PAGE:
The following is a complete list of the clays, slips, underglazes and glazes I use in my studio. As with everything else in ceramics, you have to test things in your own studio to see if they work with your materials. These are a mixture of things I have created, borrowed, or learned from previous experience with peers and educators.
The clay body I created in graduate school fires beautifully to Cone 6 and is a deep, dark brownie color. I currently use Highwater's Earthen red clay, and it is very close in color to what I mix on my own. At this time boxed clay is the best option for me. I fire the clay to a hot Cone 5 in my kiln, if you get this clay too hot it will bloat in the kiln.
Sara's Cone 6 Clay Body
Grog to taste (I usually only add a scoop or two to the first batch then not at all.)
I've been using this all-purpose slip recipe for years. It's stable and fits any clay body I have ever put it on. It looks beautiful low fired and midrange on my pots, and it is also what I used on a high-fire clay body to woodfire in graduate school. It accepts colorants beautifully, and, when thinned-out, pours lovely as a liner or for exterior coverage. I use a little epsom salt if I get it too thin.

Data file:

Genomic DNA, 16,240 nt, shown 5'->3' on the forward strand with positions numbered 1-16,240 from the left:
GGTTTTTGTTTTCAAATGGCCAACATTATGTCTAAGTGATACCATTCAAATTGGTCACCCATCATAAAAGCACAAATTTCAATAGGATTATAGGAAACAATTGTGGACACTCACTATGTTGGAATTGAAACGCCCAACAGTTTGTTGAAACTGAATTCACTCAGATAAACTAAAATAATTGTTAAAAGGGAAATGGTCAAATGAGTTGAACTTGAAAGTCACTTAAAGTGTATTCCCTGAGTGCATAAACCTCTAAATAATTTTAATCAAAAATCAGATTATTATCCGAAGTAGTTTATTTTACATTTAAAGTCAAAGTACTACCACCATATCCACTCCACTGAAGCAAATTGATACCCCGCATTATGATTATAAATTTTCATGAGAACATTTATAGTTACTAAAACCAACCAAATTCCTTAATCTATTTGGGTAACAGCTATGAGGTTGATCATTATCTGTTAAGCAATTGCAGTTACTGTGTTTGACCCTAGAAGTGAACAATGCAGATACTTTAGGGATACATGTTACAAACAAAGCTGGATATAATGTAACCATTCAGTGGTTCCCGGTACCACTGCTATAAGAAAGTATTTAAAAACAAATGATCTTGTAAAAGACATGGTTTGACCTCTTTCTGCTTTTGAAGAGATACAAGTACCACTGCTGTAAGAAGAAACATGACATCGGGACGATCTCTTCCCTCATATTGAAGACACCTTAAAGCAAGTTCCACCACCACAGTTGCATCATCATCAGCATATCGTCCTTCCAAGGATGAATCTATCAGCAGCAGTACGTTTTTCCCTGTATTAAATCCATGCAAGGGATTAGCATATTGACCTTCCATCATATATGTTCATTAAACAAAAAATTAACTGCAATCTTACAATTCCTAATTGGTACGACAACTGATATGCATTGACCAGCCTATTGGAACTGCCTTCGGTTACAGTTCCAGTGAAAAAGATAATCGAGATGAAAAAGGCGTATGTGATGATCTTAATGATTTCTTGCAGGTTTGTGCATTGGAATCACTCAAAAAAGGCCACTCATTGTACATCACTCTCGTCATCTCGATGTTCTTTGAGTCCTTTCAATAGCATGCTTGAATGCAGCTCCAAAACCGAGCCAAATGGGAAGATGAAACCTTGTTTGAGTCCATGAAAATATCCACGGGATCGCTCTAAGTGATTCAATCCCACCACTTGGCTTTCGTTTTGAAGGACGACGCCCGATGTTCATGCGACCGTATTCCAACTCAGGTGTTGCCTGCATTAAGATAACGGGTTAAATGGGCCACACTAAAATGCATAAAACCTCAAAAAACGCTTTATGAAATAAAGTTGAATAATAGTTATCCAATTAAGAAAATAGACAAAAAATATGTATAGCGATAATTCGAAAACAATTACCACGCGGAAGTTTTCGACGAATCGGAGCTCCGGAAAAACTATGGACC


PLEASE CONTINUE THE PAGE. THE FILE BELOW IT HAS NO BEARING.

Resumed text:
I use Amaco Underglazes like watercolors for all my surface decoration on top of my slip in the greenware stage.
All Purpose White Slip Cone 04-10
Frit 3124 18%
I use the same two glazes every firing and add a thinned out lithium wash in certain areas to add movement to the glaze. These glaze surfaces each change dramatically with a slow cooling cycle programmed into the kiln's firing schedule. I don't slow cool now, but have in the past and they both get a much more matte surface.
EM Satin Glaze (from Eric Mirabito via Chandra DeBuse)- Cone 6
Neph Sy 20%
Frit 3124 20%
Add: 4-6% Mason Stain for color
(lithium carbonate 9.5g + Bentonite 0.5 g + 2TBSP water) to select areas to encourage running. Use sparingly on upper 1/3 of pot. Not the insides!